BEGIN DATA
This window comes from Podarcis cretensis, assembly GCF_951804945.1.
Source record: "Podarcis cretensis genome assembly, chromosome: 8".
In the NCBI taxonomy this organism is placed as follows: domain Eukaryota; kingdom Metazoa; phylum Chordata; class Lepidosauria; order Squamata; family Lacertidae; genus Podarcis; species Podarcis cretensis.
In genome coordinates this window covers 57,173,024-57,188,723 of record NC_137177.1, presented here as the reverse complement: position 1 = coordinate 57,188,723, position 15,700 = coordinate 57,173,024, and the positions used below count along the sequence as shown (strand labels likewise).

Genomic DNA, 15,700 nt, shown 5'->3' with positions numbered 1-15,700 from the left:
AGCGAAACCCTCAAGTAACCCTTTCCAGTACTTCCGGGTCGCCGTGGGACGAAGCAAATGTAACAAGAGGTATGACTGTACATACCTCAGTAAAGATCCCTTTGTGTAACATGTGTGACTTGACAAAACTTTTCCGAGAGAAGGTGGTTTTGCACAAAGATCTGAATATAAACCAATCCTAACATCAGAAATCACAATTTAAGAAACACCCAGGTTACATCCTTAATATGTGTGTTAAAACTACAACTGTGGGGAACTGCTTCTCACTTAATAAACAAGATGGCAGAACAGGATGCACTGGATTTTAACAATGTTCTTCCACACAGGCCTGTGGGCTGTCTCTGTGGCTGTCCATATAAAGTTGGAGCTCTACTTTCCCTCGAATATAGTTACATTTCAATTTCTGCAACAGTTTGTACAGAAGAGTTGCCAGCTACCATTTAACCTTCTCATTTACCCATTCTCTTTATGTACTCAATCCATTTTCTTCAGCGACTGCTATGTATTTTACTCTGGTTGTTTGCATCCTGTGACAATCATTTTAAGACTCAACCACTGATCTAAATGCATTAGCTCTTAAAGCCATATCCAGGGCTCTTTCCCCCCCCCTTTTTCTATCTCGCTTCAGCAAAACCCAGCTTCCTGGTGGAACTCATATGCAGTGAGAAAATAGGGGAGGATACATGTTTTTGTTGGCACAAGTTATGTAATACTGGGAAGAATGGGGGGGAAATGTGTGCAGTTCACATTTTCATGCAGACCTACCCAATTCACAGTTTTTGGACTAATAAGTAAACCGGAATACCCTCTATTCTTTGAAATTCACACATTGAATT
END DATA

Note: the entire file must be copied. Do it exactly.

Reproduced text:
This window comes from Podarcis cretensis, assembly GCF_951804945.1.
Source record: "Podarcis cretensis genome assembly, chromosome: 8".
In the NCBI taxonomy this organism is placed as follows: domain Eukaryota; kingdom Metazoa; phylum Chordata; class Lepidosauria; order Squamata; family Lacertidae; genus Podarcis; species Podarcis cretensis.
In genome coordinates this window covers 57,173,024-57,188,723 of record NC_137177.1, presented here as the reverse complement: position 1 = coordinate 57,188,723, position 15,700 = coordinate 57,173,024, and the positions used below count along the sequence as shown (strand labels likewise).

Genomic DNA, 15,700 nt, shown 5'->3' with positions numbered 1-15,700 from the left:
AGCGAAACCCTCAAGTAACCCTTTCCAGTACTTCCGGGTCGCCGTGGGACGAAGCAAATGTAACAAGAGGTATGACTGTACATACCTCAGTAAAGATCCCTTTGTGTAACATGTGTGACTTGACAAAACTTTTCCGAGAGAAGGTGGTTTTGCACAAAGATCTGAATATAAACCAATCCTAACATCAGAAATCACAATTTAAGAAACACCCAGGTTACATCCTTAATATGTGTGTTAAAACTACAACTGTGGGGAACTGCTTCTCACTTAATAAACAAGATGGCAGAACAGGATGCACTGGATTTTAACAATGTTCTTCCACACAGGCCTGTGGGCTGTCTCTGTGGCTGTCCATATAAAGTTGGAGCTCTACTTTCCCTCGAATATAGTTACATTTCAATTTCTGCAACAGTTTGTACAGAAGAGTTGCCAGCTACCATTTAACCTTCTCATTTACCCATTCTCTTTATGTACTCAATCCATTTTCTTCAGCGACTGCTATGTATTTTACTCTGGTTGTTTGCATCCTGTGACAATCATTTTAAGACTCAACCACTGATCTAAATGCATTAGCTCTTAAAGCCATATCCAGGGCTCTTTCCCCCCCCCTTTTTCTATCTCGCTTCAGCAAAACCCAGCTTCCTGGTGGAACTCATATGCAGTGAGAAAATAGGGGAGGATACATGTTTTTGTTGGCACAAGTTATGTAATACTGGGAAGAATGGGGGGGAAATGTGTGCAGTTCACATTTTCATGCAGACCTACCCAATTCACAGTTTTTGGACTAATAAGTAAACCGGAATACCCTCTATTCTTTGAAATTCACACATTGAATT